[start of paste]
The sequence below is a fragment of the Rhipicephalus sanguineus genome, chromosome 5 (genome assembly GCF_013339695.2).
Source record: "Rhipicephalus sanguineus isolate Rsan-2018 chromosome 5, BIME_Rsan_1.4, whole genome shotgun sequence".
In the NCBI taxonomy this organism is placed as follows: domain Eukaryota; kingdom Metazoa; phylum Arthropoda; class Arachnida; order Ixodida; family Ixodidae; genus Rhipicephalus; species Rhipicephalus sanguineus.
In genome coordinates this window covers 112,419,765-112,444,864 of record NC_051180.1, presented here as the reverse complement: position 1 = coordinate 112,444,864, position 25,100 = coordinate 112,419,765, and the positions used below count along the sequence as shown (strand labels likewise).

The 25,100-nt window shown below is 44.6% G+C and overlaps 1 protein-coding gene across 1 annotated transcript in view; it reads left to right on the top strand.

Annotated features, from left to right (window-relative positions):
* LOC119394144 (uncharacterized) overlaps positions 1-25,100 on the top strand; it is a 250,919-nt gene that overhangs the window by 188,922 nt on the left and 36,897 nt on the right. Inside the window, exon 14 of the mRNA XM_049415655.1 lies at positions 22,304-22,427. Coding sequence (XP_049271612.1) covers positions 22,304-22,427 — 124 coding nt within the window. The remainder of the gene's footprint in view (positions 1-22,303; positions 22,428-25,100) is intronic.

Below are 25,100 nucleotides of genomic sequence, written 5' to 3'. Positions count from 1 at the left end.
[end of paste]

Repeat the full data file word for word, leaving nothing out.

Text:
The sequence below is a fragment of the Rhipicephalus sanguineus genome, chromosome 5 (genome assembly GCF_013339695.2).
Source record: "Rhipicephalus sanguineus isolate Rsan-2018 chromosome 5, BIME_Rsan_1.4, whole genome shotgun sequence".
In the NCBI taxonomy this organism is placed as follows: domain Eukaryota; kingdom Metazoa; phylum Arthropoda; class Arachnida; order Ixodida; family Ixodidae; genus Rhipicephalus; species Rhipicephalus sanguineus.
In genome coordinates this window covers 112,419,765-112,444,864 of record NC_051180.1, presented here as the reverse complement: position 1 = coordinate 112,444,864, position 25,100 = coordinate 112,419,765, and the positions used below count along the sequence as shown (strand labels likewise).

The 25,100-nt window shown below is 44.6% G+C and overlaps 1 protein-coding gene across 1 annotated transcript in view; it reads left to right on the top strand.

Annotated features, from left to right (window-relative positions):
* LOC119394144 (uncharacterized) overlaps positions 1-25,100 on the top strand; it is a 250,919-nt gene that overhangs the window by 188,922 nt on the left and 36,897 nt on the right. Inside the window, exon 14 of the mRNA XM_049415655.1 lies at positions 22,304-22,427. Coding sequence (XP_049271612.1) covers positions 22,304-22,427 — 124 coding nt within the window. The remainder of the gene's footprint in view (positions 1-22,303; positions 22,428-25,100) is intronic.

Below are 25,100 nucleotides of genomic sequence, written 5' to 3'. Positions count from 1 at the left end.